The Spanish parliament will vote today on a non-binding motion of the socialist opposition party PSOE, which calls on the government to reconsider joining the Unitary Patent system.

The motion was filed last month by MP Patricia Blanquer. According to Blanquer, Spain should no longer stay on the side-line now that the system is about to launch, expectedly on 1 December 2017. Blanquer pointed out that the opposition to the UP’s language regime, which was the main reason for Spain not to join the UP system, has been in vain as the Court of Justice of the EU dismissed two Spanish and Italian challenges of it, the last time in 2015.

Italy has already changed its mind and joined the system; Spain should follow, according to Blanquer. Or it will be the only EU member state which stays outside the Unitary Patent and the Unified Patent Court, which would be bad for Spanish competitiveness.

Apart from this, the PSOE member of parliament argues Spain should request the relocation of the London branch of the UPC Central Division to Spanish territory, as the UK will be leaving the European Union.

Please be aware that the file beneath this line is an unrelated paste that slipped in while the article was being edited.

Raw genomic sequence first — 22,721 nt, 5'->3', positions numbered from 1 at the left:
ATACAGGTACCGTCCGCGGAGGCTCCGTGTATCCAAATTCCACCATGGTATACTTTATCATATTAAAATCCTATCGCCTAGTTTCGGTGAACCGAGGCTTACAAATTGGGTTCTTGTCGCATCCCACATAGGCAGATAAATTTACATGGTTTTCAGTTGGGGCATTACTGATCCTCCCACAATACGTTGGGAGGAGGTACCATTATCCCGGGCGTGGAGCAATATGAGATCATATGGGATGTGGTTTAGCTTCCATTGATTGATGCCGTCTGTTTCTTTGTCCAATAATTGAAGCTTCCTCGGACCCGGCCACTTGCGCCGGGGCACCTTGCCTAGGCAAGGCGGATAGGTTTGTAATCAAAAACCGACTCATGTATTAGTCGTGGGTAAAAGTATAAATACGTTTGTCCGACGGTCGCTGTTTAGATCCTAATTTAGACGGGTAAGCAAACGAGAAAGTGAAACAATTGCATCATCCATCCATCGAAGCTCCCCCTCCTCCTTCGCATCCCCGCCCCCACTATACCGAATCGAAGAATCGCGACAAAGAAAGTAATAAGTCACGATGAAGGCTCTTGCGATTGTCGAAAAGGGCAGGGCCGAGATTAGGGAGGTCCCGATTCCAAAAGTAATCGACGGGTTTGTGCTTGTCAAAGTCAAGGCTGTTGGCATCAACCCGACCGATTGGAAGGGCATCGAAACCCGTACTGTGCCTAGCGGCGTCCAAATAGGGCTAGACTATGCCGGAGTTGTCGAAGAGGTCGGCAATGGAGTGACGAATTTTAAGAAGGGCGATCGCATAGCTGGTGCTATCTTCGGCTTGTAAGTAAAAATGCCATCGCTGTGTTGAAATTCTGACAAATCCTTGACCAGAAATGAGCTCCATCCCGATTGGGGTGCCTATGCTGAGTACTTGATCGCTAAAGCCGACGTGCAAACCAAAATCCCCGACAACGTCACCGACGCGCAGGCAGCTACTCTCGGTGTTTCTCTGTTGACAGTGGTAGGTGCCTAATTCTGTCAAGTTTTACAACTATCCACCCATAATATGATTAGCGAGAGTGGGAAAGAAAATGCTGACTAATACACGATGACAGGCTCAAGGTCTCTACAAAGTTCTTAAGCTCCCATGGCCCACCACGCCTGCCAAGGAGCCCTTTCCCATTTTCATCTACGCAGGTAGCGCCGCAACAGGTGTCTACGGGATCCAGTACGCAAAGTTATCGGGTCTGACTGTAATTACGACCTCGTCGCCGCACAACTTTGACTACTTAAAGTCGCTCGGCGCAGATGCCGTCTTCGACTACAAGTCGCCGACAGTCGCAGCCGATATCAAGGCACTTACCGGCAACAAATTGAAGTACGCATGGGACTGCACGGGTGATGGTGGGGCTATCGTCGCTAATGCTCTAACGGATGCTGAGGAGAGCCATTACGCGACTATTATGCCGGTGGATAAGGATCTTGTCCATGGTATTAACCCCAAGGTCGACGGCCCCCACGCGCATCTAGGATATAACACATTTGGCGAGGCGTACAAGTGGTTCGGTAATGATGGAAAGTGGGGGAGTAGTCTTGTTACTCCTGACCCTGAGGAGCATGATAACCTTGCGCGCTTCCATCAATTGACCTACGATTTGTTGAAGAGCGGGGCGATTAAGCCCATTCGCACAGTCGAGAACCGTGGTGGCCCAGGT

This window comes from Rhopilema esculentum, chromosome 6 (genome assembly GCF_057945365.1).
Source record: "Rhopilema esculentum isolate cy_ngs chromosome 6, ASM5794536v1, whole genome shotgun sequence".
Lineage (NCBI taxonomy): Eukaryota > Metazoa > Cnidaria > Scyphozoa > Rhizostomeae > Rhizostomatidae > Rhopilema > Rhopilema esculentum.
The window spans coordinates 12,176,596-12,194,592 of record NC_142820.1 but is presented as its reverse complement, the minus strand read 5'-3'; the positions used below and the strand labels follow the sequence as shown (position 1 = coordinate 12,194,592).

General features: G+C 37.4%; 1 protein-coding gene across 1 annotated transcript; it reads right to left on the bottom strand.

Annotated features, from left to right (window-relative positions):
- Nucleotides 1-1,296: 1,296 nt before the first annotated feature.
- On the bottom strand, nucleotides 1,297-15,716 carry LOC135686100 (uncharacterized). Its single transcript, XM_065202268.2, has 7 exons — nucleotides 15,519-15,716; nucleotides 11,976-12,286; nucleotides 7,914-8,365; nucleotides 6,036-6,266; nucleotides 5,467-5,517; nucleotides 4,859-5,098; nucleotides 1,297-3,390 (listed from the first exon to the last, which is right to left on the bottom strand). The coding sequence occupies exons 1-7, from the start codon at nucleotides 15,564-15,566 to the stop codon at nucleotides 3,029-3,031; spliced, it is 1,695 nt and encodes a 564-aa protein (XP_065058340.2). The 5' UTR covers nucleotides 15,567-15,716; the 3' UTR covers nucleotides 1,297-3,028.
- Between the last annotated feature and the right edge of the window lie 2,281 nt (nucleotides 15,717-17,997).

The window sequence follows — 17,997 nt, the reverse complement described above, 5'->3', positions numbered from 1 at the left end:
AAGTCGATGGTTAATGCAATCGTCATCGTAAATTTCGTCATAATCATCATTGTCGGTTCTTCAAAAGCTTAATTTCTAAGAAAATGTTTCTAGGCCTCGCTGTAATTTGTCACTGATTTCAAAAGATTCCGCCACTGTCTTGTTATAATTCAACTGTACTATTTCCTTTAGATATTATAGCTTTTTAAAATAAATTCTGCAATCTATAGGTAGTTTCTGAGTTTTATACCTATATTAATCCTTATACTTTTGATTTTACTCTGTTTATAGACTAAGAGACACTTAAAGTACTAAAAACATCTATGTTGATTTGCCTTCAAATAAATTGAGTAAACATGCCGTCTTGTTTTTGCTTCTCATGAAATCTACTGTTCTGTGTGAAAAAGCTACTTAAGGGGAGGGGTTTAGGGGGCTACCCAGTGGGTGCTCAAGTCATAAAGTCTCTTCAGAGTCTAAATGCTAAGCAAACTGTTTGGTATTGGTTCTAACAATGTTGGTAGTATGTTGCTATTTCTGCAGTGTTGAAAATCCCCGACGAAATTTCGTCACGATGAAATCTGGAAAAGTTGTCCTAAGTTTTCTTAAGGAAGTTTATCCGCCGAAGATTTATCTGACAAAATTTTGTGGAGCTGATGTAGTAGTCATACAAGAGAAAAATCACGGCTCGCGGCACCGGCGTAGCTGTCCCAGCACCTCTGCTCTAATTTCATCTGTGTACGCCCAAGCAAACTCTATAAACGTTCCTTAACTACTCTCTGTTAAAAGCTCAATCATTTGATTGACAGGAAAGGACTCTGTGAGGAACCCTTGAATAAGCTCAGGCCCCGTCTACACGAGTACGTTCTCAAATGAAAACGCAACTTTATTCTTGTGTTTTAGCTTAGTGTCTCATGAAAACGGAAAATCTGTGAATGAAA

In reaction to the motion, Spanish IP expert Francisco Moreno wrote on his patent blog it wouldn’t be a logical moment for Spain to join the UP system at this moment: ‘The most reasonable thing to do now is to wait and see how the system works, once it finally starts functioning.’

UPDATE 15.15 hours: The parliamentary committee for economics, industry and competitiveness has approved the PSOE motion requesting the government of Spain to reconsider joining the Unitary Patent system. The author of the non-legislative motion, Patricia Blanquer, has just announced this in a tweet. According to IAM Media, the motion received support from all parties, apart from the Partido Popular, which runs the Spanish minority government.

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